Area driving school serious
about saving lives
By Lynne Mays
It is an almost universally accepted fact that teenagers consider themselves indestructible. When it comes time for them to get behind the wheel of an automobile, parents can hope that their child doesn't approach the experience as if it were a new super-interactive, graphics-intensive video game. They can pray that this is not an excuse to try speed on for size, or take a foolish chance as a measure of coolness with which to impress one's friends.
They can hope and pray, and do something about it.
For three years, Alan Deighton, President of the New London School of Driving, has been teaching teens the reality of the adventure upon which they are about to embark. "We say to them, 'God gives you one fraction of a second to save your own life.'" says Deighton. What can one do in a fraction of a second? "Take your foot off the accelerator, click your seatbelt into place, or stop to look before proceeding into an intersection.
There are a lot of ways to save your own life if you use that one fraction of a second."
Deighton and his wife, Linda, moved to this country from England 20 years ago. They have raised their own daughters here and each member of th family has become very active in the local community. As a result of having spoken with teens about their driver's education experiences in public and private venues, they decided there was a need for better, more all-encompassing training.
"Parents are literally putting their children's lives in our hands," says Deighton, "We take this very seriously. Driver's training may be the most important lessons a kid ever gets. We really care about saving lives."
New London does this by going beyond the requisite class time and road time.
Each student must accompany the class to traffic court where they get a first-hand look at what happens when the rules aren't followed. "It's a real eye-opener, watching drivers lose their licenses, get community service, jail time." Deighton hopes his students leave the courtroom vowing never to return as a defendant.
The class also makes a pilgrimage to Metro Dodge where a mechanic goes over the basics of car maintenance; tire and oil changes, basic upkeep. The instructor throws in common sense lessons for free. "We say if you get a flat tire on a deserted road in the middle of the night, drive on the rim.
Better to spoil a rim, which can be replaced, than lose your life to an accident or predator."
Parents of kids who have lost their lives to auto accidents have been invited to speak to the class. "It gets macabre sometimes, having to talk about death," say Deighton, "but we want these kids to know that if they die in an accident they leave the devastation of their family members behind. Iwant them to say, 'I'll never do that to my Mom'"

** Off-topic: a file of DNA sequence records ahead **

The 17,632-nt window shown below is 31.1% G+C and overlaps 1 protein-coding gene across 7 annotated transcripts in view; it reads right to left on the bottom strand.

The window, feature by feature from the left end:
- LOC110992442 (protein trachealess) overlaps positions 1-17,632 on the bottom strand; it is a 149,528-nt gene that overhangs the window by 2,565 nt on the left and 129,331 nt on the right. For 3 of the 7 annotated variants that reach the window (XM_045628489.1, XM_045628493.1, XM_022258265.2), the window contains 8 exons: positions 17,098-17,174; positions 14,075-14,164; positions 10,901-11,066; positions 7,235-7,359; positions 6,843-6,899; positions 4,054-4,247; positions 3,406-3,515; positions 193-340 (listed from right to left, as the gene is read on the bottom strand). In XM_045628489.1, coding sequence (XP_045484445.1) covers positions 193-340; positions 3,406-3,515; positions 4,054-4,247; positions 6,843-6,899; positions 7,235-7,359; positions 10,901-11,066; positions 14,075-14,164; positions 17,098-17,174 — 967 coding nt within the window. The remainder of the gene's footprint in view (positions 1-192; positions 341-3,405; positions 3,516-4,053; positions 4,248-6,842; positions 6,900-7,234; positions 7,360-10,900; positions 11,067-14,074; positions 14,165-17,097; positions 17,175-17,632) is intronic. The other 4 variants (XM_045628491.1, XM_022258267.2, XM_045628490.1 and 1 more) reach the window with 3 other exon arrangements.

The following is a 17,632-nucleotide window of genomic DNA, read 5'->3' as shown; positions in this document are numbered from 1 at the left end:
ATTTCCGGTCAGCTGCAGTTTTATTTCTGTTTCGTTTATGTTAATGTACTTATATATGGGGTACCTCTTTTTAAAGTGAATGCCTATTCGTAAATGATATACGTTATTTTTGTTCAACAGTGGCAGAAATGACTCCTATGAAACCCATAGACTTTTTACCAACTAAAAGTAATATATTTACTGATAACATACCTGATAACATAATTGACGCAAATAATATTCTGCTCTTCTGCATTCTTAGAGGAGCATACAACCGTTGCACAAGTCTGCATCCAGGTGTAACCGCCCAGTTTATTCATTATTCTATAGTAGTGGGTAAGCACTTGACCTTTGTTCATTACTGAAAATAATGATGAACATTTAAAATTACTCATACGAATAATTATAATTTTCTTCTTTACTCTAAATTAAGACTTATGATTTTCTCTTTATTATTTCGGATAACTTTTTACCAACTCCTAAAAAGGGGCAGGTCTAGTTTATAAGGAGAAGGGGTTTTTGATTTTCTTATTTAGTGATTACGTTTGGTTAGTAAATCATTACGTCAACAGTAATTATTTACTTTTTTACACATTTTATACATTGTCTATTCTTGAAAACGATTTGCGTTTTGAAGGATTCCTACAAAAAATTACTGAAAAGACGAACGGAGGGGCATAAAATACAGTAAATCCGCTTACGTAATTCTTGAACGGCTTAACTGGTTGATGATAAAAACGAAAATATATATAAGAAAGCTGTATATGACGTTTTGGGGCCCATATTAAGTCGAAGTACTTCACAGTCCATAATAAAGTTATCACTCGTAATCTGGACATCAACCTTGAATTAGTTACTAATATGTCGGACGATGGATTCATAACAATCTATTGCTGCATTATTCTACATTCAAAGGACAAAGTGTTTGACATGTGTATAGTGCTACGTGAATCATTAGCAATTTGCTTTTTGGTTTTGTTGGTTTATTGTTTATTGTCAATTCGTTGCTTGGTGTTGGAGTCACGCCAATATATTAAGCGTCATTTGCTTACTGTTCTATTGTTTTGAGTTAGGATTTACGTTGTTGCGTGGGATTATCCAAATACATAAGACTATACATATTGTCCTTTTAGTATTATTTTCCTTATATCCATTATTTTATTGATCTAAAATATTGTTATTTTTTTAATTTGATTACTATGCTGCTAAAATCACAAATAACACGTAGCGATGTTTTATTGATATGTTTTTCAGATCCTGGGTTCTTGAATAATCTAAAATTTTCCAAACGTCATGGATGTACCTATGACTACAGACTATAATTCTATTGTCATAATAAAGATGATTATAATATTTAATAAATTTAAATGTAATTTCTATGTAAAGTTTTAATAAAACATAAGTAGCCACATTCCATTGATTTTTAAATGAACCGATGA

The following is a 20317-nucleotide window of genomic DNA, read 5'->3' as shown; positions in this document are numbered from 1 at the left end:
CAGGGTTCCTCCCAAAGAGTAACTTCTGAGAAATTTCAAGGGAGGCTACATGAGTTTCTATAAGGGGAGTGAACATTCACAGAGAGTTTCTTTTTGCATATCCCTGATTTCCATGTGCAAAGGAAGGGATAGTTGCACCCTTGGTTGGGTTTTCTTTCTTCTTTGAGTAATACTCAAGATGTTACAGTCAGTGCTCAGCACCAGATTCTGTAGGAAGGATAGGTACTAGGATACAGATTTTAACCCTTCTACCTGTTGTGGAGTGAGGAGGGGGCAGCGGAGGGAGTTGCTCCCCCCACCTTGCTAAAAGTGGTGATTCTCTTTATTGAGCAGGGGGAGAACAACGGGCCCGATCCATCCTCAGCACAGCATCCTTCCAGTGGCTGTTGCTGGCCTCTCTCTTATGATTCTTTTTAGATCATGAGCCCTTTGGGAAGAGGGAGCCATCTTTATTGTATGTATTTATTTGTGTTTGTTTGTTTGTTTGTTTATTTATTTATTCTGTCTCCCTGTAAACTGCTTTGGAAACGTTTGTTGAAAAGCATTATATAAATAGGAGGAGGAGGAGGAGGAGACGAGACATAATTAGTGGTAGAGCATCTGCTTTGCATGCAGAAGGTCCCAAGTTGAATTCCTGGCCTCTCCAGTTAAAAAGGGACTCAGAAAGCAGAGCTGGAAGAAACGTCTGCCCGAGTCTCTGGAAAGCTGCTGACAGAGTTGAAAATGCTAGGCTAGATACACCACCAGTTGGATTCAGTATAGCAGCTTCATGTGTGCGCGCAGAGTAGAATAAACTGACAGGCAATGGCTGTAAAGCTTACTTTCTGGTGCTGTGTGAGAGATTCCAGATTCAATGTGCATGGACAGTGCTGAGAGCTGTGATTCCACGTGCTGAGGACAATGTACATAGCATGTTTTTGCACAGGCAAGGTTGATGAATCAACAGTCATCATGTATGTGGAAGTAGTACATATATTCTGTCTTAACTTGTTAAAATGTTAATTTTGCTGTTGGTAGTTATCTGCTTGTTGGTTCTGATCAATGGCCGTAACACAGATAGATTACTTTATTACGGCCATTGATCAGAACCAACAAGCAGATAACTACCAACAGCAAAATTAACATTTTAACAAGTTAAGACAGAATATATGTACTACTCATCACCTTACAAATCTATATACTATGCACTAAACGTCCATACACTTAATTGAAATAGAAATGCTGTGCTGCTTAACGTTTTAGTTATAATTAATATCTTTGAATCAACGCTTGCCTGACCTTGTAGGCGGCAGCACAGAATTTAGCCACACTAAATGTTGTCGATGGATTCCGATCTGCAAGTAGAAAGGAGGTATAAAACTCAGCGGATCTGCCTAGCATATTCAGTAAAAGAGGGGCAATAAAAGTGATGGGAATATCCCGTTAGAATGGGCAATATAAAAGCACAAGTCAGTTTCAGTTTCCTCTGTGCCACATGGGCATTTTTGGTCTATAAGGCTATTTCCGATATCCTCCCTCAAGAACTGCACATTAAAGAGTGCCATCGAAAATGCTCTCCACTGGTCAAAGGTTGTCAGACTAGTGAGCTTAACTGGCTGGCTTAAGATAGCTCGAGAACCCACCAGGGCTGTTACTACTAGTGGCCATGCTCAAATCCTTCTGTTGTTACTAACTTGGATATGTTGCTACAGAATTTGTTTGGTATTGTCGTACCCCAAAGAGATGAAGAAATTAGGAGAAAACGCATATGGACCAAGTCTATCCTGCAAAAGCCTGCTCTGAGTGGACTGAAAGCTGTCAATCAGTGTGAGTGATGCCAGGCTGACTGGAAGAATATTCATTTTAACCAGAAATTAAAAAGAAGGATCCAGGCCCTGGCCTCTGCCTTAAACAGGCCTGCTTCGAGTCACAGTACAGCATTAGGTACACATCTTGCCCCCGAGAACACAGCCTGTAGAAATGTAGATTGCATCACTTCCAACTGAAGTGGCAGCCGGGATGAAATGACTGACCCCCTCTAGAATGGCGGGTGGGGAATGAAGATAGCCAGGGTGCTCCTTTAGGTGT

Students are also addressed by police officers. "We let them ask the kinds of questions that are important to them. It's important to build this kind of relationship with law enforcement," explains Deighton, "Most of them want to know first if the cop has bullets in his gun, but they eventually get down to asking questions about what would happen if." An insurance agent speaks to the class about the ramifications of being a teen driver. He explains that there is a one-in-three chance of a new driver wrecking his or her car in the first year. "Never loan your car to anyone," is his message, "The kind of injuries that can result from an accident can bankrupt your parents."
Talking to parents who have sent students through New London School of Driving you get the impression that a respectful relationship is built right away. "My son listens to nobody," said one parent, "but one day I'm driving down the road and my son is critiquing the way I drive. He said, 'Alan says we shouldn't do it that way,' and 'Alan wouldn't like it if he saw you doing that.' And I thought 'Alan Said?!!' He's really made an impression on my young driver."
"These are developing adults," Deighton says, "Each wants to be treated as who they are. We have a great time with the students. I could be having the worst day in the world, but talking to these kids is fabulous. It always cheers me up." Parents find that they have open communication, before and after the program, with Deighton, who keeps them informed of their teen's progress.
"They can call me any time and I'll tell them how their kid is doing. Many times, I'll run into a parent later who tells me that their driver is using the 'Sane Lane' and remembering that 'Lights Lie.' These kids learned theirlessons and have cut their chances of dying on the road."
Word of mouth has kept New London School of Driving growing, particularly in the last year. If you would like more information about the school or are ready to sign up, call 770-466-0410 or go to www.newlondon schoolofdriving.com.